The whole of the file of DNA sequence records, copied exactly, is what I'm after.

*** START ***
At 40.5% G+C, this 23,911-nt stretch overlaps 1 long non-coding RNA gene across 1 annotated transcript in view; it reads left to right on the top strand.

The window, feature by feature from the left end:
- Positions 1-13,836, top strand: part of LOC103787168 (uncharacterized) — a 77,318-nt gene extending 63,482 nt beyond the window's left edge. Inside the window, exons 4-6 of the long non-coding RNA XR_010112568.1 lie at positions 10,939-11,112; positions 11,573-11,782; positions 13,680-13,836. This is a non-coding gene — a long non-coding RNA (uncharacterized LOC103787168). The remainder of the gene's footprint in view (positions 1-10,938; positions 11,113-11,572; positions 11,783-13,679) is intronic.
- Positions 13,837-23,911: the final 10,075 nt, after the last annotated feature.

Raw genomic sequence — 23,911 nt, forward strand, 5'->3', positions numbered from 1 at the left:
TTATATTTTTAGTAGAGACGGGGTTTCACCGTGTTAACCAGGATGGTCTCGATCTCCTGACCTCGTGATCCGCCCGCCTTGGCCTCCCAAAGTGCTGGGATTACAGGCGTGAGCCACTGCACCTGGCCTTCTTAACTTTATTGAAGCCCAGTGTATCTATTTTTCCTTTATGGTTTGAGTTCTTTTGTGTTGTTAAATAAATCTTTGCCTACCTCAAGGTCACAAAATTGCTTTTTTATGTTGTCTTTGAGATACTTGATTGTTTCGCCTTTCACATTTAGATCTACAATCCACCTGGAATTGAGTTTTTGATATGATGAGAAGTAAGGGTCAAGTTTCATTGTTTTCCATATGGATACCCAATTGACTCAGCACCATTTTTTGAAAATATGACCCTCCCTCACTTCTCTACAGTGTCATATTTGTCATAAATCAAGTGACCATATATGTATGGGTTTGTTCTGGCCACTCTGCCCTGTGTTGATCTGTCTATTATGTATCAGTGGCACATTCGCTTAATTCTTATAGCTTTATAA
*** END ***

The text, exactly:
At 40.5% G+C, this 23,911-nt stretch overlaps 1 long non-coding RNA gene across 1 annotated transcript in view; it reads left to right on the top strand.

The window, feature by feature from the left end:
- Positions 1-13,836, top strand: part of LOC103787168 (uncharacterized) — a 77,318-nt gene extending 63,482 nt beyond the window's left edge. Inside the window, exons 4-6 of the long non-coding RNA XR_010112568.1 lie at positions 10,939-11,112; positions 11,573-11,782; positions 13,680-13,836. This is a non-coding gene — a long non-coding RNA (uncharacterized LOC103787168). The remainder of the gene's footprint in view (positions 1-10,938; positions 11,113-11,572; positions 11,783-13,679) is intronic.
- Positions 13,837-23,911: the final 10,075 nt, after the last annotated feature.

Raw genomic sequence — 23,911 nt, forward strand, 5'->3', positions numbered from 1 at the left:
TTATATTTTTAGTAGAGACGGGGTTTCACCGTGTTAACCAGGATGGTCTCGATCTCCTGACCTCGTGATCCGCCCGCCTTGGCCTCCCAAAGTGCTGGGATTACAGGCGTGAGCCACTGCACCTGGCCTTCTTAACTTTATTGAAGCCCAGTGTATCTATTTTTCCTTTATGGTTTGAGTTCTTTTGTGTTGTTAAATAAATCTTTGCCTACCTCAAGGTCACAAAATTGCTTTTTTATGTTGTCTTTGAGATACTTGATTGTTTCGCCTTTCACATTTAGATCTACAATCCACCTGGAATTGAGTTTTTGATATGATGAGAAGTAAGGGTCAAGTTTCATTGTTTTCCATATGGATACCCAATTGACTCAGCACCATTTTTTGAAAATATGACCCTCCCTCACTTCTCTACAGTGTCATATTTGTCATAAATCAAGTGACCATATATGTATGGGTTTGTTCTGGCCACTCTGCCCTGTGTTGATCTGTCTATTATGTATCAGTGGCACATTCGCTTAATTCTTATAGCTTTATAA